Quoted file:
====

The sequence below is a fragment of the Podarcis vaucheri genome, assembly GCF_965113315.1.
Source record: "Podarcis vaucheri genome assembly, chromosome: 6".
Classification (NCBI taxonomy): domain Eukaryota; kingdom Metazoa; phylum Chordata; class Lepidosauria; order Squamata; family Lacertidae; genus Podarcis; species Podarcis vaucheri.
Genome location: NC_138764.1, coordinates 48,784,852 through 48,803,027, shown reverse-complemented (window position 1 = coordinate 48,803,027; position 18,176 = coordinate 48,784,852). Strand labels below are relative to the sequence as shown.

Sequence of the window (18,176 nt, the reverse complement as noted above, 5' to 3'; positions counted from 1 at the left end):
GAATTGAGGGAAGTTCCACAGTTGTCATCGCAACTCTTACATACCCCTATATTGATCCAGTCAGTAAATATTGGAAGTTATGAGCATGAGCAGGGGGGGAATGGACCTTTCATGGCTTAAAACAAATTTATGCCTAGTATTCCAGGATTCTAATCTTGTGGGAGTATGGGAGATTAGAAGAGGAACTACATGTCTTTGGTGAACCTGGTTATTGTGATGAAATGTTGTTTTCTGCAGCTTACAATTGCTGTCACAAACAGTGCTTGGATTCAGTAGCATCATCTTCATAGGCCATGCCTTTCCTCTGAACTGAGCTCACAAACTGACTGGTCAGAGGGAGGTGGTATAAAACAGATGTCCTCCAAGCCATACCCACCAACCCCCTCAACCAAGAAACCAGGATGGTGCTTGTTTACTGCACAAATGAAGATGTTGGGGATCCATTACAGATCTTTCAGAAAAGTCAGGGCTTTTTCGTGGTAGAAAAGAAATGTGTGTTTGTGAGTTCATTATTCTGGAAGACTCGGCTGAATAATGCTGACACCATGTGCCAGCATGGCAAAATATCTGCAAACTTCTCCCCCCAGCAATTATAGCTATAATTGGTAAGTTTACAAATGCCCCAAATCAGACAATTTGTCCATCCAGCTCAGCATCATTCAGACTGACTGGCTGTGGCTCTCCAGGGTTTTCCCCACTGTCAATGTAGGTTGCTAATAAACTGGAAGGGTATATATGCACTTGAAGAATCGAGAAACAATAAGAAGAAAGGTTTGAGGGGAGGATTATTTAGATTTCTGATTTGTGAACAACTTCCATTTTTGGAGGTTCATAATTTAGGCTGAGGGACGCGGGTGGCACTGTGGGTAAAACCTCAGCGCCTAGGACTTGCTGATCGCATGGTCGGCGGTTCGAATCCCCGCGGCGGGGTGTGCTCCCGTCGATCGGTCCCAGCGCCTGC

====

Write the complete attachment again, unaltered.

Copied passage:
The sequence below is a fragment of the Podarcis vaucheri genome, assembly GCF_965113315.1.
Source record: "Podarcis vaucheri genome assembly, chromosome: 6".
Classification (NCBI taxonomy): domain Eukaryota; kingdom Metazoa; phylum Chordata; class Lepidosauria; order Squamata; family Lacertidae; genus Podarcis; species Podarcis vaucheri.
Genome location: NC_138764.1, coordinates 48,784,852 through 48,803,027, shown reverse-complemented (window position 1 = coordinate 48,803,027; position 18,176 = coordinate 48,784,852). Strand labels below are relative to the sequence as shown.

Sequence of the window (18,176 nt, the reverse complement as noted above, 5' to 3'; positions counted from 1 at the left end):
GAATTGAGGGAAGTTCCACAGTTGTCATCGCAACTCTTACATACCCCTATATTGATCCAGTCAGTAAATATTGGAAGTTATGAGCATGAGCAGGGGGGGAATGGACCTTTCATGGCTTAAAACAAATTTATGCCTAGTATTCCAGGATTCTAATCTTGTGGGAGTATGGGAGATTAGAAGAGGAACTACATGTCTTTGGTGAACCTGGTTATTGTGATGAAATGTTGTTTTCTGCAGCTTACAATTGCTGTCACAAACAGTGCTTGGATTCAGTAGCATCATCTTCATAGGCCATGCCTTTCCTCTGAACTGAGCTCACAAACTGACTGGTCAGAGGGAGGTGGTATAAAACAGATGTCCTCCAAGCCATACCCACCAACCCCCTCAACCAAGAAACCAGGATGGTGCTTGTTTACTGCACAAATGAAGATGTTGGGGATCCATTACAGATCTTTCAGAAAAGTCAGGGCTTTTTCGTGGTAGAAAAGAAATGTGTGTTTGTGAGTTCATTATTCTGGAAGACTCGGCTGAATAATGCTGACACCATGTGCCAGCATGGCAAAATATCTGCAAACTTCTCCCCCCAGCAATTATAGCTATAATTGGTAAGTTTACAAATGCCCCAAATCAGACAATTTGTCCATCCAGCTCAGCATCATTCAGACTGACTGGCTGTGGCTCTCCAGGGTTTTCCCCACTGTCAATGTAGGTTGCTAATAAACTGGAAGGGTATATATGCACTTGAAGAATCGAGAAACAATAAGAAGAAAGGTTTGAGGGGAGGATTATTTAGATTTCTGATTTGTGAACAACTTCCATTTTTGGAGGTTCATAATTTAGGCTGAGGGACGCGGGTGGCACTGTGGGTAAAACCTCAGCGCCTAGGACTTGCTGATCGCATGGTCGGCGGTTCGAATCCCCGCGGCGGGGTGTGCTCCCGTCGATCGGTCCCAGCGCCTGC